Dimensionally reduced scientist. |

Probability amplitudes and wavefunctions are examples of such surprising and unintuitive properties, examples that are now a century old and that have changed the way we think about the world. Holography is a more recent example. And, gathering momentum in the quantum gravity community right now, is dimensional reduction.

Dimensional reduction means that on short distances the dimension of space-time decreases. To quantify what this means one has to be very careful with defining “dimension.”

The way we normally think about the dimension of space is to picture how lines spread out from a point. How quickly the lines dilute into their environment tells us something about the spheres we can draw around the point. The dimension of these spheres can be used to define the “Hausdorff dimension” of a space. The faster the lines dilute with distance, the larger the Hausdorff dimension.

The notion of dimension that is relevant for the effect of dimensional reduction is not the Hausdorff dimension, but instead the “spectral dimension.” The spectral dimension can be found by first getting rid of the Lorentzian signature and going to Euclidean space. And then to watch a random walker who starts at one point, and measure the probability for him to return to that point. The smaller the average return probability, the higher the probability he’ll get lost, and the higher the number of dimensions. One can define the spectral dimension from the average return probability.

Normally, for a flat, classical space, both notions of dimension are identical. However, there have been several approaches toward quantum geometry that found that the spectral dimension at short distances goes down from four to two. The return probability for short walks is larger than expected. One says that the spectral dimension “runs”, meaning it depends on the distance at which space-time is probed.

Surprising. Unintuitive.

This strange behavior was first found in Causal Dynamical Triangulations (hep-th/0505113), where one does a numerical simulation of an actual random walk in Euclidean space. But in other approaches one does not need a numerical simulation; it is possible to study the spectral dimension analytically as follows.

The behavior of the random walk is governed by a differential equation, the diffusion equation, in which there enters the metric of the background space-time. In approaches to quantum gravity in which the metric is quantized, it is then the expectation value of the operator that the metric has become which enters the diffusion equation. From the diffusion equation one calculates the return probability for the random walk.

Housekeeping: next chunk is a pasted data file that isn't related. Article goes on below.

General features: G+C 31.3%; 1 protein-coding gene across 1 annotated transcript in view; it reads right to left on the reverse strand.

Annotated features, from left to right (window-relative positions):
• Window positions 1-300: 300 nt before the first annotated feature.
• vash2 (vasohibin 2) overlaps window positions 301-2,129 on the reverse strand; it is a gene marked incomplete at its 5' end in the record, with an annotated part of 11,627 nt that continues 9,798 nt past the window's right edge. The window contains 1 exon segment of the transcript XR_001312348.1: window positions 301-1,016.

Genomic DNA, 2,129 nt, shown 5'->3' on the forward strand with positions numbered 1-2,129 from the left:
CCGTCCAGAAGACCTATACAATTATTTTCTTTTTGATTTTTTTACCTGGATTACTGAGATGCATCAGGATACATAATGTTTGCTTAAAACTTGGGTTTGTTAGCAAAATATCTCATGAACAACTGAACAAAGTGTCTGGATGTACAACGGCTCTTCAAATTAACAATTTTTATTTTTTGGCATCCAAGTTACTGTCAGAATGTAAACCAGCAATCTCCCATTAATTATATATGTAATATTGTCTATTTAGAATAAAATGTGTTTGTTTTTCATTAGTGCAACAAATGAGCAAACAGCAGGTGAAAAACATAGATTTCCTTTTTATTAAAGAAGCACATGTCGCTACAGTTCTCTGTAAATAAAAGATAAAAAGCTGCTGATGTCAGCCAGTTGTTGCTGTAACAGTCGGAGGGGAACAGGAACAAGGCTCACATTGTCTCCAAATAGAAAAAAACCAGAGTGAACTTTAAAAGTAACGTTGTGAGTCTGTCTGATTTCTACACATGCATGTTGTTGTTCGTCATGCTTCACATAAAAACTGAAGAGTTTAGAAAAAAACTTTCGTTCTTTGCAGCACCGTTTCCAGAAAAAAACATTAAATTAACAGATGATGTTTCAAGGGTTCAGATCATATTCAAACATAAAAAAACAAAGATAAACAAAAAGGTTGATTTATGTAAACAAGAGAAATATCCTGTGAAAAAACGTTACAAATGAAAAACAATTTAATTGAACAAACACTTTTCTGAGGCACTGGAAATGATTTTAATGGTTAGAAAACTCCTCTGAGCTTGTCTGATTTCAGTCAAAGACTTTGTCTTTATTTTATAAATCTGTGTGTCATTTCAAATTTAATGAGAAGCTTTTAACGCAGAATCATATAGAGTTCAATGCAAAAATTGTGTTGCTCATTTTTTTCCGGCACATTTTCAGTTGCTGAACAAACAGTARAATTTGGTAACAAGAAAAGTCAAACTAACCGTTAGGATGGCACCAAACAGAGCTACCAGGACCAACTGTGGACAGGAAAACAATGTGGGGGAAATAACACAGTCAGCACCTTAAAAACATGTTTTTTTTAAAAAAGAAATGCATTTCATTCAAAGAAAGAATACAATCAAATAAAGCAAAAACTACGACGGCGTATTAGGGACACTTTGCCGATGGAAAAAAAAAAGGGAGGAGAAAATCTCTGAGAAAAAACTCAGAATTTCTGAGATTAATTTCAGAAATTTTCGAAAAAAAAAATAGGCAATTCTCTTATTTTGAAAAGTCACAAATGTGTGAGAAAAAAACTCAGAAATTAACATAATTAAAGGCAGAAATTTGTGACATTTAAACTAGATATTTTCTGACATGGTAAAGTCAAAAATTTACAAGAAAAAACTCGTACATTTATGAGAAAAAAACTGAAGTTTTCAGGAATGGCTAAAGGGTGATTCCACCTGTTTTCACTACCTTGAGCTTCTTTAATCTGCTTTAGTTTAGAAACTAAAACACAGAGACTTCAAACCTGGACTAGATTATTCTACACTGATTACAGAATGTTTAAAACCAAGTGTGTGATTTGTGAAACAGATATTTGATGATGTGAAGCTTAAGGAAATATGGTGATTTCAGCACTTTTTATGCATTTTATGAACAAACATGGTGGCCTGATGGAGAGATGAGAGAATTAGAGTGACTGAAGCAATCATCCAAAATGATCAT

This way, one can then infer the spectral dimension also in Asymptotically Safe Gravity (hep-th/0508202). Interestingly, one finds the same drop from four to two spectral dimensions. Yet another indication comes from Loop Quantum Gravity, where the scaling of the area operator with length changes at short distances. It is somewhat questionable whether the notion of a metric makes sense at all in this regime, but if one nevertheless constructs the diffusion equation from this scaling, one again finds that the spectral dimension drops from four to two (0812.2214). And Horava-Lifshitz gravity is maybe the best studied case where one finds dimensional reduction (0902.3657).

Surprising. Unintuitive. It is difficult to interpret this behavior. Maybe a good way to picture it, as Calcagni, Eichhorn and Saueressig suggested, is to think of the quantum fluctuations of space-time hindering a particle’s random walk and slowing it down. It wouldn’t have to be that way. Quantum fluctuations could also be kicking the particle around wildly, thus increasing the spectral dimension rather than decreasing it. But that’s not what the theory tells us. One shouldn’t take this picture too seriously though, because we’re talking about a random walk in Euclidean space, so it’s not an actual physical process.

It seems strange that such entirely different approaches to quantum gravity would share a behavior like this. Maybe our theories are trying to teach us a lesson about a very general property of quantum space-time. But then again, the spectral dimension does not say all that much about the theory. There are many different types of random walks that give rise to the same spectral dimension. And while these different approaches to quantum gravity share the same scaling behavior for the spectral dimension, they differ in the type of random walk that produces this scaling (1304.7247).

So far, this is an entirely theoretical observation. It is interesting to speculate whether one can find experimental evidence for this scaling behavior. In fact, this recent paper by Amelino-Camelia

*et al*aims to “explore the cosmological implications” of running spectral dimensions. At least that is what the first sentence of the abstract says. If you read the second sentence though you’ll notice that what they actually explore are modified dispersion relations. And while modified dispersion relations lead to a running spectral dimension, the opposite is not necessarily the case. But is there any better indication for a topic being hot than that people use it in the first sentence of an abstract to draw the readers interest?

## 15 comments:

The fact that quantum paths have spectral dimension 2 was known to Feynmann himself (I believe). It has also been remarked by L. Nottale in his approach (sometimes "crackpottized" by mainstreamers) of Scale relativity.

What is interesting the most is the fact that while people has focused on searches large/small extra dimensions in colliders or experiments, this parallel approach of spectral dimension seems to point out that the spacetime dimension is in fact variable but not larger than 4 (as XD physicists claim) but quite to the contrary, effective dimensionality is less than four! And the holographic picture is also in the air in some way yet to be completely understood.

Good blog entry Sabine!

The fact that quantum paths have spectral dimension 2 was known to Feynmann himself (I believe). It has also been remarked by L. Nottale in his approach (sometimes "crackpottized" by mainstreamers) of Scale relativity.

What is interesting the most is the fact that while people has focused on searches large/small extra dimensions in colliders or experiments, this parallel approach of spectral dimension seems to point out that the spacetime dimension is in fact variable but not larger than 4 (as XD physicists claim) but quite to the contrary, effective dimensionality is less than four! And the holographic picture is also in the air in some way yet to be completely understood.